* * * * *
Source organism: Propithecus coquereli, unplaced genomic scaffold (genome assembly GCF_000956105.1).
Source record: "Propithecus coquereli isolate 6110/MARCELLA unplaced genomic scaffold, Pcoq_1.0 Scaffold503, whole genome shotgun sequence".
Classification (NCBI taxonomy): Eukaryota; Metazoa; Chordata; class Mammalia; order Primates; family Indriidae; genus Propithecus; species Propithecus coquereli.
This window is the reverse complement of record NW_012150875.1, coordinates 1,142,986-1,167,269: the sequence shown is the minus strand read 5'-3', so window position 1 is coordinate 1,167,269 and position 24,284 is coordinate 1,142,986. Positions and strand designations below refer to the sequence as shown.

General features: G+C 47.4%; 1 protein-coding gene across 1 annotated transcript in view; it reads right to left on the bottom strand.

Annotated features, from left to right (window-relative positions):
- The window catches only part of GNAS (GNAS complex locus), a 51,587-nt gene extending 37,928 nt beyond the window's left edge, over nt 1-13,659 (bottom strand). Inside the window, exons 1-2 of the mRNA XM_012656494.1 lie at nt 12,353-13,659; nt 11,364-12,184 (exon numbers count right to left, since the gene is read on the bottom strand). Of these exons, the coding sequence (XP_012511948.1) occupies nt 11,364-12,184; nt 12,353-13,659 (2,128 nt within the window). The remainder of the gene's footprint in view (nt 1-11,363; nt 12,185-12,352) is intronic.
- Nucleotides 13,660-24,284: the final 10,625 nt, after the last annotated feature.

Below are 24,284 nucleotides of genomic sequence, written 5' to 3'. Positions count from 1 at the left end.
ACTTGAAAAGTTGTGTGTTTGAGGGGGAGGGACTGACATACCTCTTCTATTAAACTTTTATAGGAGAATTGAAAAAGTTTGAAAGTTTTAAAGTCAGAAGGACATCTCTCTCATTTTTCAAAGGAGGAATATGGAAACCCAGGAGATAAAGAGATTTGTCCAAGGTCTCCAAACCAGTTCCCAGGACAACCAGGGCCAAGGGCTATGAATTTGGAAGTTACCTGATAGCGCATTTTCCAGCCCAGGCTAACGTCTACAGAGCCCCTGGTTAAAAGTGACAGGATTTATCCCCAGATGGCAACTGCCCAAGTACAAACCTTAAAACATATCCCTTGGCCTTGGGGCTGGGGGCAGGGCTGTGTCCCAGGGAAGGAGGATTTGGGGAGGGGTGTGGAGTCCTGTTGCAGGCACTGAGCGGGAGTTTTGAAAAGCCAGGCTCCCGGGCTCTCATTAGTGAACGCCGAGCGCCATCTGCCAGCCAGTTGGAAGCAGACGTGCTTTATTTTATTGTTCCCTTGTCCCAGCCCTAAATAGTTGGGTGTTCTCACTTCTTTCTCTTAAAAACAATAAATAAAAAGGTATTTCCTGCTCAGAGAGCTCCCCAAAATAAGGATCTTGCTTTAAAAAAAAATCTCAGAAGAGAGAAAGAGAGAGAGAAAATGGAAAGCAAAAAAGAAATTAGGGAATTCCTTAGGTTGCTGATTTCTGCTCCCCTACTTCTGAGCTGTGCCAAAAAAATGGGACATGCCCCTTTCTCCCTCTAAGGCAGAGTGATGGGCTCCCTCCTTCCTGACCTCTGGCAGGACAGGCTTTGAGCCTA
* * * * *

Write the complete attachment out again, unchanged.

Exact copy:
Source organism: Propithecus coquereli, unplaced genomic scaffold (genome assembly GCF_000956105.1).
Source record: "Propithecus coquereli isolate 6110/MARCELLA unplaced genomic scaffold, Pcoq_1.0 Scaffold503, whole genome shotgun sequence".
Classification (NCBI taxonomy): Eukaryota; Metazoa; Chordata; class Mammalia; order Primates; family Indriidae; genus Propithecus; species Propithecus coquereli.
This window is the reverse complement of record NW_012150875.1, coordinates 1,142,986-1,167,269: the sequence shown is the minus strand read 5'-3', so window position 1 is coordinate 1,167,269 and position 24,284 is coordinate 1,142,986. Positions and strand designations below refer to the sequence as shown.

General features: G+C 47.4%; 1 protein-coding gene across 1 annotated transcript in view; it reads right to left on the bottom strand.

Annotated features, from left to right (window-relative positions):
- The window catches only part of GNAS (GNAS complex locus), a 51,587-nt gene extending 37,928 nt beyond the window's left edge, over nt 1-13,659 (bottom strand). Inside the window, exons 1-2 of the mRNA XM_012656494.1 lie at nt 12,353-13,659; nt 11,364-12,184 (exon numbers count right to left, since the gene is read on the bottom strand). Of these exons, the coding sequence (XP_012511948.1) occupies nt 11,364-12,184; nt 12,353-13,659 (2,128 nt within the window). The remainder of the gene's footprint in view (nt 1-11,363; nt 12,185-12,352) is intronic.
- Nucleotides 13,660-24,284: the final 10,625 nt, after the last annotated feature.

Below are 24,284 nucleotides of genomic sequence, written 5' to 3'. Positions count from 1 at the left end.
ACTTGAAAAGTTGTGTGTTTGAGGGGGAGGGACTGACATACCTCTTCTATTAAACTTTTATAGGAGAATTGAAAAAGTTTGAAAGTTTTAAAGTCAGAAGGACATCTCTCTCATTTTTCAAAGGAGGAATATGGAAACCCAGGAGATAAAGAGATTTGTCCAAGGTCTCCAAACCAGTTCCCAGGACAACCAGGGCCAAGGGCTATGAATTTGGAAGTTACCTGATAGCGCATTTTCCAGCCCAGGCTAACGTCTACAGAGCCCCTGGTTAAAAGTGACAGGATTTATCCCCAGATGGCAACTGCCCAAGTACAAACCTTAAAACATATCCCTTGGCCTTGGGGCTGGGGGCAGGGCTGTGTCCCAGGGAAGGAGGATTTGGGGAGGGGTGTGGAGTCCTGTTGCAGGCACTGAGCGGGAGTTTTGAAAAGCCAGGCTCCCGGGCTCTCATTAGTGAACGCCGAGCGCCATCTGCCAGCCAGTTGGAAGCAGACGTGCTTTATTTTATTGTTCCCTTGTCCCAGCCCTAAATAGTTGGGTGTTCTCACTTCTTTCTCTTAAAAACAATAAATAAAAAGGTATTTCCTGCTCAGAGAGCTCCCCAAAATAAGGATCTTGCTTTAAAAAAAAATCTCAGAAGAGAGAAAGAGAGAGAGAAAATGGAAAGCAAAAAAGAAATTAGGGAATTCCTTAGGTTGCTGATTTCTGCTCCCCTACTTCTGAGCTGTGCCAAAAAAATGGGACATGCCCCTTTCTCCCTCTAAGGCAGAGTGATGGGCTCCCTCCTTCCTGACCTCTGGCAGGACAGGCTTTGAGCCTA